It was Easter Sunday morning at 7:30 am, and the family was getting ready to get out the door to Mass. Everyone was pulling tags off sweaters and scraping stickers from the bottoms of new shoes. Eleven-year-old Maureen was searching for white tights, going from room to room asking her older sisters if she might borrow a pair. No one seemed to have any, and I regretting not remembering to buy new ones for her.
Then, suddenly, I had a thought.
"Maureen, go to my bottom drawer and reach all the way to the back. You will find a beautiful pair of white lace tights, and you're welcome to borrow them."
Twenty-two years and two days before Easter Sunday was the last time I wore them, yet, for some reason, I have always kept them in my drawer and never packed away out of reach. Those tights have survived four moves and countless decluttering sprees. This Lent alone, I filled forty bags of clothes to give to charity, yet the pretty lace tights passed through my hands, before being lovingly folded and put right back in the drawer.
Maureen was overwhelmed to be granted the use of this family heirloom.
"Please make sure you do not run around in them without shoes," I warned her.
"I won't," she promised, smiling.
True to her word, she returned them later as snowy white as ever. Well, just about as snowy white--and with an Easter memory attached.If I could do it all over again, I would have skipped the silly "garter ceremony" so popular in 1990s weddings. As you can see, ours was as respectable as possible.Still, I am grateful for that ceremony for one reason--without it, I would have no photo of those lacey tights from the big day.
How is it possible my sixth child is already big enough to wear them?
I cannot recall where I saw this idea, but somewhere on the internet an ingenious mother suggested putting small, appetizing, varied items in an ice cube tray for toddlers. Danielle usually does not like to sit down for a meal, but she will snack on this all day. The fruit juice gummy bears and Smart Puffs were the first thing to go from this arrangement, but she will get to the carrots by lunch time.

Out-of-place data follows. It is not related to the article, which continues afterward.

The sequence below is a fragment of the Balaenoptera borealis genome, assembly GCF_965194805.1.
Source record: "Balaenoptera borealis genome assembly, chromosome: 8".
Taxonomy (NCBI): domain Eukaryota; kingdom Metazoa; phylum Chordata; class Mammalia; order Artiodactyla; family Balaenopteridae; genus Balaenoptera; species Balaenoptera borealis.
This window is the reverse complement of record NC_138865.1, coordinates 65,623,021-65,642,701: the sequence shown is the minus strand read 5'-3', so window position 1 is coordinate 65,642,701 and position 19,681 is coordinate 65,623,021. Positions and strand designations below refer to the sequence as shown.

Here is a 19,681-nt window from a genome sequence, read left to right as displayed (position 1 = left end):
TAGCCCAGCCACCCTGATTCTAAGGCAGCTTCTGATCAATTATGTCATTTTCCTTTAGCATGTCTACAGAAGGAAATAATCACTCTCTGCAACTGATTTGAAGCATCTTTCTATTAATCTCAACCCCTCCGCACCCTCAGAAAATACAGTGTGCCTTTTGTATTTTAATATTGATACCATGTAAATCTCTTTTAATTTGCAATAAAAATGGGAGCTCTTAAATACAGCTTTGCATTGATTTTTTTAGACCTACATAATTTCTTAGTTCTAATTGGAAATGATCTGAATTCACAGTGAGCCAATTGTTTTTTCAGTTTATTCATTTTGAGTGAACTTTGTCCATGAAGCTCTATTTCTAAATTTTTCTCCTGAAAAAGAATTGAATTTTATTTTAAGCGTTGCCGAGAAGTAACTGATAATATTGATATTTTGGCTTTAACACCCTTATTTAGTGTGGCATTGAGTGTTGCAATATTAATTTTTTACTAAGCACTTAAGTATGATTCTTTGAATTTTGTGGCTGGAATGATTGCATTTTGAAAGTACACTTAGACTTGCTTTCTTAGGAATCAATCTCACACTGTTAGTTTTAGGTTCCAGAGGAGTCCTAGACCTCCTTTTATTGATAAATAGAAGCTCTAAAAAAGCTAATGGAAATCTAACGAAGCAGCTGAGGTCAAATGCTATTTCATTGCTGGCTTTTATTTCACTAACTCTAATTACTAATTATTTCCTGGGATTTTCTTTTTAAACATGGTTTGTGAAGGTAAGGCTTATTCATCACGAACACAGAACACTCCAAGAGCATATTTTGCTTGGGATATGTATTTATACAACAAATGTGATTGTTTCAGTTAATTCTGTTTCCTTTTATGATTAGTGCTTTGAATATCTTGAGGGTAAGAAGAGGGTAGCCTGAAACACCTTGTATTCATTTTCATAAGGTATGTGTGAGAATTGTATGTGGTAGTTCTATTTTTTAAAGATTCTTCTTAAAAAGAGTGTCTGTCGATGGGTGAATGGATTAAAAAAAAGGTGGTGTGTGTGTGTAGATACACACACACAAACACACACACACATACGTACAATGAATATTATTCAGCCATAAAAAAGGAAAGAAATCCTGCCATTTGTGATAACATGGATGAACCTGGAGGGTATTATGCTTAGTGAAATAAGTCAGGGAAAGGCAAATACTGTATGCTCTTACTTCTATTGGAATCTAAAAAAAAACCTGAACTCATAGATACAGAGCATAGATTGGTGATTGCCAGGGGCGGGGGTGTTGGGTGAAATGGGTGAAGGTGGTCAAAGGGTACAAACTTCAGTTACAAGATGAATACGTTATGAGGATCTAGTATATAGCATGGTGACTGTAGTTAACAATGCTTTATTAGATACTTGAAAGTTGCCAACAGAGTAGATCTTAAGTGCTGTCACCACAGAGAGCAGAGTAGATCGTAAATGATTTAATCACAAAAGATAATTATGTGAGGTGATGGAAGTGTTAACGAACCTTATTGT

Another thing I like to do to get some healthy food into the younger ones is to make a "sample platter" for them while I am cooking. This usually consists of every vegetable that happens to be going into the pot--snippets of celery, a few broccoli flowers, a mushroom cap, even a bit of onion and parsley. If I call it a "sample platter," they will eat it all every time.
For a meatless Friday in Lent, we started the day with blue smoothies. They were more maroon than blue, and how kind of the lad to wear a matching shirt.
I started the vegetable soup before Mass with a delicious recipe that calls for eight cups of any vegetable you have on hand. In went every vegetable lingering lonely in the bottom of the refrigerator, including the rejected zucchini and yellow squash from a crudite platter.
For a light lunch, we had seven layer dip, full of beans and guacamole and deliciously fragrant lime:
By mid-morning, I was feeling pretty accomplished. The smoothies had been well received; the layered dip had just the right bite to it: and a healthy meatless dinner bubbled on the stove. As I was patting myself on the back for doing a pretty good job feeding the family on the second of three Ember Days, I noticed the tell tale signs of a cabinet raid:
"She's making herself a peanut butter and jelly sandwich!" came the excited report.
Someone was taking matters into her own hands.